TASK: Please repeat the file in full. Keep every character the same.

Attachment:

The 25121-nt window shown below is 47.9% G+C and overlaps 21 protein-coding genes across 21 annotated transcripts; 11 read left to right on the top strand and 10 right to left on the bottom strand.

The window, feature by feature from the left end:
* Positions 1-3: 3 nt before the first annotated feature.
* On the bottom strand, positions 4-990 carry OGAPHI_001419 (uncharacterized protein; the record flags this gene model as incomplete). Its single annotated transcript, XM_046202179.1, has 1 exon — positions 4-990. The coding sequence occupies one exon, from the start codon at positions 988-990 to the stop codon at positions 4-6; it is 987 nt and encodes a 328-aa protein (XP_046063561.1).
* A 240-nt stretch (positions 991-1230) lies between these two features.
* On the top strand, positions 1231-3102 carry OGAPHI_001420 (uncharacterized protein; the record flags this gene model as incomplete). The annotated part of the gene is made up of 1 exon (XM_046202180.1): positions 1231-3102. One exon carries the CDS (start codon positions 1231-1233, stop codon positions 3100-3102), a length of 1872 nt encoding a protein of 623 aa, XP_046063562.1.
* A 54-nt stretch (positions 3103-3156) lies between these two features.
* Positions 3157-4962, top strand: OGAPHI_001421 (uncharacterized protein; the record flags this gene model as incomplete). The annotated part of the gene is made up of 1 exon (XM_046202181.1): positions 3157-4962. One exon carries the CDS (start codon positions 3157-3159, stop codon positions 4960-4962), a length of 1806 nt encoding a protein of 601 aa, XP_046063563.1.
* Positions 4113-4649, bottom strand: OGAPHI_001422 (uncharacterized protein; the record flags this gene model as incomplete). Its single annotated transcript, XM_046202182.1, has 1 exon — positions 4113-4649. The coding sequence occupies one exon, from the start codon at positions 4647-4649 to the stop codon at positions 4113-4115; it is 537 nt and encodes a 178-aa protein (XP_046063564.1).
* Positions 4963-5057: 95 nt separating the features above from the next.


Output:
The 25121-nt window shown below is 47.9% G+C and overlaps 21 protein-coding genes across 21 annotated transcripts; 11 read left to right on the top strand and 10 right to left on the bottom strand.

The window, feature by feature from the left end:
* Positions 1-3: 3 nt before the first annotated feature.
* On the bottom strand, positions 4-990 carry OGAPHI_001419 (uncharacterized protein; the record flags this gene model as incomplete). Its single annotated transcript, XM_046202179.1, has 1 exon — positions 4-990. The coding sequence occupies one exon, from the start codon at positions 988-990 to the stop codon at positions 4-6; it is 987 nt and encodes a 328-aa protein (XP_046063561.1).
* A 240-nt stretch (positions 991-1230) lies between these two features.
* On the top strand, positions 1231-3102 carry OGAPHI_001420 (uncharacterized protein; the record flags this gene model as incomplete). The annotated part of the gene is made up of 1 exon (XM_046202180.1): positions 1231-3102. One exon carries the CDS (start codon positions 1231-1233, stop codon positions 3100-3102), a length of 1872 nt encoding a protein of 623 aa, XP_046063562.1.
* A 54-nt stretch (positions 3103-3156) lies between these two features.
* Positions 3157-4962, top strand: OGAPHI_001421 (uncharacterized protein; the record flags this gene model as incomplete). The annotated part of the gene is made up of 1 exon (XM_046202181.1): positions 3157-4962. One exon carries the CDS (start codon positions 3157-3159, stop codon positions 4960-4962), a length of 1806 nt encoding a protein of 601 aa, XP_046063563.1.
* Positions 4113-4649, bottom strand: OGAPHI_001422 (uncharacterized protein; the record flags this gene model as incomplete). Its single annotated transcript, XM_046202182.1, has 1 exon — positions 4113-4649. The coding sequence occupies one exon, from the start codon at positions 4647-4649 to the stop codon at positions 4113-4115; it is 537 nt and encodes a 178-aa protein (XP_046063564.1).
* Positions 4963-5057: 95 nt separating the features above from the next.